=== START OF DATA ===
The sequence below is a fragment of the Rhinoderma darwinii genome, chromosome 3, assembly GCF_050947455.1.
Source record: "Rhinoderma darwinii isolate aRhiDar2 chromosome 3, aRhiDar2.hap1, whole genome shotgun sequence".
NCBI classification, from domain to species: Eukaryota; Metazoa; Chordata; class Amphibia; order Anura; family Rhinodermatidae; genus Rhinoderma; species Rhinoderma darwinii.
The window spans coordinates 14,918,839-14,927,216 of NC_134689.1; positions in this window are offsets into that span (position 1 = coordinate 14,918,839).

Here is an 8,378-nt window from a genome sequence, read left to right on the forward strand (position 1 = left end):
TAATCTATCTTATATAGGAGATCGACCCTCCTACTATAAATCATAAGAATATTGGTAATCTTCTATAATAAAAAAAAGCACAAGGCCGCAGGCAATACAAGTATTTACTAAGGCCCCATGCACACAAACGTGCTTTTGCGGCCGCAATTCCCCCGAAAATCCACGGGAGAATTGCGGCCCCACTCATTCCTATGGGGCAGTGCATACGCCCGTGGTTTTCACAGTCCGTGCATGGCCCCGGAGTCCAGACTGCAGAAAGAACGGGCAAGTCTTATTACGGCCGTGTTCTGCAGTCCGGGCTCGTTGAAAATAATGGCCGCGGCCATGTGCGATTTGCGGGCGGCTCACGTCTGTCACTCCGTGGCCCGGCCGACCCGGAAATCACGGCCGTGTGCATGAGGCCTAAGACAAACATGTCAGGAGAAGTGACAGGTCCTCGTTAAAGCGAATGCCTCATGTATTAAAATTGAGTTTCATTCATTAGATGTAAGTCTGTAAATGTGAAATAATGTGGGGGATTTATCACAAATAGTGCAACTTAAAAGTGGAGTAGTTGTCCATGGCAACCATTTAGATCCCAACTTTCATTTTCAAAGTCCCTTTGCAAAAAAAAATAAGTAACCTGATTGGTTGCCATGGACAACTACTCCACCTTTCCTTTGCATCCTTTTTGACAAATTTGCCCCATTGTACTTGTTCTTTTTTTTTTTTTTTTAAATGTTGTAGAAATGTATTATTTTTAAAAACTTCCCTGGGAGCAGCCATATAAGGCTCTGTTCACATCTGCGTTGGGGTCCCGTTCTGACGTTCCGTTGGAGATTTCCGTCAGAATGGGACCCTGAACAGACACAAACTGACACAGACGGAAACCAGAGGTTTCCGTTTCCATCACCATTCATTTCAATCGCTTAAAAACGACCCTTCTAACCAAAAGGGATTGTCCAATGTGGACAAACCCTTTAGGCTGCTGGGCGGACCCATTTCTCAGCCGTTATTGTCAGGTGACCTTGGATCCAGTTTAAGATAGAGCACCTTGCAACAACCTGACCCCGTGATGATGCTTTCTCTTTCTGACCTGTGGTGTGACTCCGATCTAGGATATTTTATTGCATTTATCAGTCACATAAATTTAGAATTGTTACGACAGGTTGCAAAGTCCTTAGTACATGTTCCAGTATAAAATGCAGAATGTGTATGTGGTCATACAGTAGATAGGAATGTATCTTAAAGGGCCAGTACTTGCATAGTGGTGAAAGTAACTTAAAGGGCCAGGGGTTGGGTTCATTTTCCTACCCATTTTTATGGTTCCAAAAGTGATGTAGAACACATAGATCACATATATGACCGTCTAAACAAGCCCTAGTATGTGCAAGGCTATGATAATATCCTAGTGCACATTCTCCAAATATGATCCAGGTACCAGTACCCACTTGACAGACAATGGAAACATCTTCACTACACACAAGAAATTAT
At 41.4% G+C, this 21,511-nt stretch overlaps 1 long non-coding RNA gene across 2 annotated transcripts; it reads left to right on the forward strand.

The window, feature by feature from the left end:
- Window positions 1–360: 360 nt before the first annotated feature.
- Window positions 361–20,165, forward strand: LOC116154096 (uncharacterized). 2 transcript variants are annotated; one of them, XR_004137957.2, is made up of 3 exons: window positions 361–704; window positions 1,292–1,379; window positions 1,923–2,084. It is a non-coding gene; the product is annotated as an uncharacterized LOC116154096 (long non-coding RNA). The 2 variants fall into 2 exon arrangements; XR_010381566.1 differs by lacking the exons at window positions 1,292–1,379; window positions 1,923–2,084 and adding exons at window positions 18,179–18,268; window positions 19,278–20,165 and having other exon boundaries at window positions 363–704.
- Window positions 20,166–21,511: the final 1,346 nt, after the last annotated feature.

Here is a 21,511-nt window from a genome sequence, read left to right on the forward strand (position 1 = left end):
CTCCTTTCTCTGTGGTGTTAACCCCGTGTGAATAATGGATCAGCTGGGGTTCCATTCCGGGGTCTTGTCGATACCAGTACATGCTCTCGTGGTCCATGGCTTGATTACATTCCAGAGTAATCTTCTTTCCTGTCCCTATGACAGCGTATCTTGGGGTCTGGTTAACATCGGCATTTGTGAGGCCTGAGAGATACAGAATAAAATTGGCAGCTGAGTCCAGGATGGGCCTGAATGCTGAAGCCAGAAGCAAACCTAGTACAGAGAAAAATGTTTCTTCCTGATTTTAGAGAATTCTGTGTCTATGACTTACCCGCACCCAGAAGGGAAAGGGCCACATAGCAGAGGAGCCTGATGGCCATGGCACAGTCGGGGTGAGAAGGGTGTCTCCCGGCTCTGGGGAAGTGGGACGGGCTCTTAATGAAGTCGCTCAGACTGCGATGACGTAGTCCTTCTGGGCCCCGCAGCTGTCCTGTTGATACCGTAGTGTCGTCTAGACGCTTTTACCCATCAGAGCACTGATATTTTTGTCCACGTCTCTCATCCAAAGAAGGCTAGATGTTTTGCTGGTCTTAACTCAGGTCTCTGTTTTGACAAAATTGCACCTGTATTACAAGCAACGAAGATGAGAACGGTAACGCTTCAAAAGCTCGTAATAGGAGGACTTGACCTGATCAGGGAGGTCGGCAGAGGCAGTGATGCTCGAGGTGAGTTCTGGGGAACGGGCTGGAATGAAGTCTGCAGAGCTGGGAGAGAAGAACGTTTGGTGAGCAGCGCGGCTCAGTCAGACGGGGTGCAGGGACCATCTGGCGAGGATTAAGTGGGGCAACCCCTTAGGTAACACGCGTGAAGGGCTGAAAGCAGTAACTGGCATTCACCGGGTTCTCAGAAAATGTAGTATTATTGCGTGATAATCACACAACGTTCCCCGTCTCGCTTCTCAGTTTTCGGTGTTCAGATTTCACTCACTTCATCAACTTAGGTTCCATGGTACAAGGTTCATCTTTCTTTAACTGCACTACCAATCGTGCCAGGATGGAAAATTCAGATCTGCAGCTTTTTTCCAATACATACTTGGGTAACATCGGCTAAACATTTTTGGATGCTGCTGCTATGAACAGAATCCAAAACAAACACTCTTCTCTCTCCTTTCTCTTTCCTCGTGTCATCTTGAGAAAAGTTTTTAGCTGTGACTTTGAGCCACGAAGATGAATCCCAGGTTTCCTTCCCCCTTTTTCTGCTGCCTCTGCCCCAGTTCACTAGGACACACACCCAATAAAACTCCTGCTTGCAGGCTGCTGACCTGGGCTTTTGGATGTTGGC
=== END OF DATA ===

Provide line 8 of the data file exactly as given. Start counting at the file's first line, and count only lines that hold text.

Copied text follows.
The window, feature by feature from the left end: